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Beijing admits it is building an aircraft carrier

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posted on Dec, 18 2010 @ 01:39 PM
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reply to post by Jazzyguy
 


It just goes to show you that even after all the rhetoric regarding how easy it would supposedly be for them to sink a US carrier the Chines believe in the carriers survivability . . . otherwise why make such an expensive investment?




posted on Dec, 18 2010 @ 01:41 PM
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reply to post by Pervius
 


The ex-Varyag is not currently on sea trials. It is still being fitted. News such as your are posting would have been all over the Chinese Defence Forums. Ex-Varyag is still in dock and a very long way from sea trials.

Scroll through the older posts on the following.

china-defense.blogspot.com...

TJ

edit on 18-12-2010 by tommyjo because: (no reason given)



posted on Dec, 18 2010 @ 02:04 PM
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Originally posted by markygee
Even more interesting is what will they fly off it? Will it rival the joint strike fighter with vtol?


Nothing more exotic that Su-27 Flanker variants. The PRC have built a training airfield with carrier deck and ski ramp for training of naval Flanker pilots.

geimint.blogspot.com...

The Russian Navy use a similar set up at an airfield in the Ukraine.

rusnavy.com...

wikimapia.org...

The Chinese have visited the facility in Ukraine and have been reported to have bought a Ukrainian owned Su-33 Flanker D prototype to study before they build their own naval Flanker variant.

TJ



posted on Dec, 18 2010 @ 02:11 PM
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reply to post by SaturnFX
 


The UK may stand a chance though? The other day amidst the MSN coverage of the final military flights of our Harrier jets - which are all being retired (WHY?) it was mentioned in one report I read/watched somewhere that they may be sold not scrapped....

That got me thinking...so many of us in the UK have been wondering what crazy logic would lead to a decision to scrap something that is arguably more useful, flexible and relevant as the Harrier (i.e. over the Tornado)?

Then I had a thought, what if we migt be already in the midst of putting together a package deal of all our Harrier jets with the Ark Royal aircraft carrier [also hitting accelerated retirement] - a nice little ready-to-roll bundle for the right bidder?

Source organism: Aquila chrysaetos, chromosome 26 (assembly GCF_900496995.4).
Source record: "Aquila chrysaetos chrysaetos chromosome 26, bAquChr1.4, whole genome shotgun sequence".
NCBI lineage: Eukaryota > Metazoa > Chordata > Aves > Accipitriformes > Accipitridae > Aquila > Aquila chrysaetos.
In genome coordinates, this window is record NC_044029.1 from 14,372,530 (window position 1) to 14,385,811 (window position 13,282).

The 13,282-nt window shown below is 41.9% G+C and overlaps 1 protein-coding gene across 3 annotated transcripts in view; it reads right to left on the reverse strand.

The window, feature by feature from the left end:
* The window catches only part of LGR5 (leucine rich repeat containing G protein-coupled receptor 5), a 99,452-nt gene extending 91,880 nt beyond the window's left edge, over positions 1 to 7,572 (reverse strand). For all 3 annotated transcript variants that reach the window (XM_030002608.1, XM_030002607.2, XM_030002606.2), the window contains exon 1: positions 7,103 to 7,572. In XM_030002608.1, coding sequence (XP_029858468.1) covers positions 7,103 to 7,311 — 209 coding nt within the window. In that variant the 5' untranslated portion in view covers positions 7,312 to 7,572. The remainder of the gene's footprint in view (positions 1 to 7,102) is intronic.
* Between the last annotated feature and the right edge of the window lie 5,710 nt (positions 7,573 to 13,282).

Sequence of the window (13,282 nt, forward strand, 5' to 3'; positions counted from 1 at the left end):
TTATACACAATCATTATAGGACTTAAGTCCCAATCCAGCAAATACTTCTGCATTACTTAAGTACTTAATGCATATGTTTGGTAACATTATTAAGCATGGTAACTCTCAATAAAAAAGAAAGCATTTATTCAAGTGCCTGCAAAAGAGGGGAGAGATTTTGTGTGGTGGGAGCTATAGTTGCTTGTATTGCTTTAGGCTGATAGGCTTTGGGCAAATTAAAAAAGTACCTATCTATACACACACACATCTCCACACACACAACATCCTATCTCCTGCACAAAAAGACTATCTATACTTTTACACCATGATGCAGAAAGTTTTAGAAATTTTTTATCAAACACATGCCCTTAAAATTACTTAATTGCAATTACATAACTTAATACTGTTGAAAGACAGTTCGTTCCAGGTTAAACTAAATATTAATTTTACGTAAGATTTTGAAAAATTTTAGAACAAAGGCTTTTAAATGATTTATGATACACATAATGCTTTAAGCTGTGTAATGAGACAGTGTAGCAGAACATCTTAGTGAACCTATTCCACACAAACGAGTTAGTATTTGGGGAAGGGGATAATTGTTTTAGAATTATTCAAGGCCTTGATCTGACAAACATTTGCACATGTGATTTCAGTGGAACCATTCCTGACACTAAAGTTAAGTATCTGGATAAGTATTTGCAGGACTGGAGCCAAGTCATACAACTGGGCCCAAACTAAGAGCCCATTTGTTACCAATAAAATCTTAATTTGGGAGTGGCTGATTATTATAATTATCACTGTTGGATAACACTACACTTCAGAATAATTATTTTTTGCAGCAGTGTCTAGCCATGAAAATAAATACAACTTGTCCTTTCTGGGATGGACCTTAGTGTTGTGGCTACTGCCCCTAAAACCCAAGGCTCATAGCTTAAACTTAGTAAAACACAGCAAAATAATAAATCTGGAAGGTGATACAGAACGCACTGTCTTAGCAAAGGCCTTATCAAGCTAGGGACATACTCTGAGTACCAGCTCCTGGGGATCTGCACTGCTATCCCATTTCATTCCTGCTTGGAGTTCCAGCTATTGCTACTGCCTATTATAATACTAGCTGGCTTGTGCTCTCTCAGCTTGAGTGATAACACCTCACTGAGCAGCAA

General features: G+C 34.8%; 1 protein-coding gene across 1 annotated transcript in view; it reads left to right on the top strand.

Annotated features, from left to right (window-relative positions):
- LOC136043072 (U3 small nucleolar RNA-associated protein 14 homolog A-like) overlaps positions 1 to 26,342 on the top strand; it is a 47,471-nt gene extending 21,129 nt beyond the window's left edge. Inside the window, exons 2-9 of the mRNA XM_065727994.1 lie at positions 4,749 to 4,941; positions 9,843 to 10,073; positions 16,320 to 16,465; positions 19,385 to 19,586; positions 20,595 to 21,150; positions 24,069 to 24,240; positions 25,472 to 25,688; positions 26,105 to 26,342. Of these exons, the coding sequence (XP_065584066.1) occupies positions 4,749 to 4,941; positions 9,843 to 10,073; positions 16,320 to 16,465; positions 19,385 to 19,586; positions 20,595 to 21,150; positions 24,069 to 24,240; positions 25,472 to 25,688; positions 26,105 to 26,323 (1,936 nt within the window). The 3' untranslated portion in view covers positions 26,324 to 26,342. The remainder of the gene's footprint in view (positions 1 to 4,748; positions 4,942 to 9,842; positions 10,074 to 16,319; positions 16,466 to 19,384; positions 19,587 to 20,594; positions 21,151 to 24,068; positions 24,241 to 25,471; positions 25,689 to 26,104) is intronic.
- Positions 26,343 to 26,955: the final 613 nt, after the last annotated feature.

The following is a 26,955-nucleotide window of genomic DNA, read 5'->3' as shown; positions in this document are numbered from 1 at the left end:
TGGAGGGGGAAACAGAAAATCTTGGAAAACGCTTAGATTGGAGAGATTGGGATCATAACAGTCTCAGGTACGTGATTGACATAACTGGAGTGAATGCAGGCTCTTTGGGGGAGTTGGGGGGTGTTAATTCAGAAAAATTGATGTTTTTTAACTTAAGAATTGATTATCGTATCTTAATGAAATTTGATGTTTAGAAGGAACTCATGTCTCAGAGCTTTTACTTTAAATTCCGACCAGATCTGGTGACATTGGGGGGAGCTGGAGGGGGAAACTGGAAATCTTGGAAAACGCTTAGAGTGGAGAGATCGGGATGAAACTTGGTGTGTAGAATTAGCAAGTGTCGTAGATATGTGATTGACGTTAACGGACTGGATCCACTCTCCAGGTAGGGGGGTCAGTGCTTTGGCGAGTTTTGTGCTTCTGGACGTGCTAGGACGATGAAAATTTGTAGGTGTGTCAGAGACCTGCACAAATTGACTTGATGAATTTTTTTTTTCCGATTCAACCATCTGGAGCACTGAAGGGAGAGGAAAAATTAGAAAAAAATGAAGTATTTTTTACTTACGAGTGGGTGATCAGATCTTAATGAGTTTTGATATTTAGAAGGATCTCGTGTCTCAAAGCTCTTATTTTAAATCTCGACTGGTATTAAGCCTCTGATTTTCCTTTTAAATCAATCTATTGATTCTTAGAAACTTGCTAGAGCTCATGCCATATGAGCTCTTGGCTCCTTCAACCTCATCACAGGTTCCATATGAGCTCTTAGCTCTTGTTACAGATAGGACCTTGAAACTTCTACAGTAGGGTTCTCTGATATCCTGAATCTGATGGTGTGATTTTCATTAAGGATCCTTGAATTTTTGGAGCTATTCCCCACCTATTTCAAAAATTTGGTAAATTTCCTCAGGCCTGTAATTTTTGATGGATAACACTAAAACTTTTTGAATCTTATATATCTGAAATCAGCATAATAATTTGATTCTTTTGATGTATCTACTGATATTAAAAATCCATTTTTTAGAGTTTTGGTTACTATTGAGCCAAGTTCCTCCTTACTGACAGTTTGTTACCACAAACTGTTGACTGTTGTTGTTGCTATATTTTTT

I just wonder if it MAY have been discussed during recent PM visits to India and China...?
edit on 18-12-2010 by curioustype because: spelling typo & relevant background info re: Ark Royal retirement



posted on Dec, 18 2010 @ 02:31 PM
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reply to post by curioustype
 


Not a chance of selling Harriers as a package to China. There is far too much US technology in UK Harriers. The front end is basically a Boeing product and the US is not going to allow China to establish a carrier force with a partial US assembled UK Harrier II. Remember that the Harrier II (AV-8B) is a joint US/UK design. India has already stated that they are not interested. If it had been the radar equipped variant then it would have been of more interest to the Indians.

Something had to go in the UK ground attack fleet for the penny pinchers. The UK Harrier can't carry Storm Shadow cruise missile and can't carry the RAPTOR reconnaissance pod. It is also limited as it carries no radar. The Tornado GR4 fleet is larger, can carry more and has longer range and has terrain following radar. The Tornado fleet is also larger and will be reduced with lots of spares available to keep the fleet operating until the planned out of service date of 2021. The Harrier had the planned out of service date of 2018.

The only Harrier that the Chinese will get their hands on is the one that they have in a museum. An old variant ex-RAF Harrier GR3 that a private owner gave them.

www.airliners.net...

Prior to that the Harrier was offered by the UK to the Chinese back in the 1970s, but China didn't take up the offer.

TJ



posted on Dec, 18 2010 @ 02:38 PM
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reply to post by curioustype
 


UK PM visits India 27-28th July 2010 (trade visit)

UK PM visits China: 8-10th Nov 2010 (trade visit)


The aircraft carrier, Ark Royal, makes last voyage
3 December 2010 Last updated at 10:47 Help The Royal Navy aircraft carrier, Ark Royal, has returned to Portsmouth for the final time today -- before being decommissioned as part of Government cutbacks.

The ship, which has been on a farewell tour of the UK, is being decommissioned three years early, and will not be replaced until the end of the decade.



link to article with video - reporter comments at how shocked people were with the speed of the retirement

and...


15 December 2010 Last updated at 02:23 Struggle at the top over decision to scrap UK Harriers



However, many of the Harrier's defenders are still fighting back against the decision made in the government's strategic defence and security review (SDSR) to scrap the Joint Force Harrier jet while keeping the RAF's Tornados.


link to article at BBC

Well, I think I'd prefer to see them scrapped, I wonder who the possible 'buyer' for the Harriers was/is?
edit on 18-12-2010 by curioustype because: Deleted irrelevent text accidentally captured in original cut and paste...

edit on 18-12-2010 by curioustype because: Added link to 2nd article/quote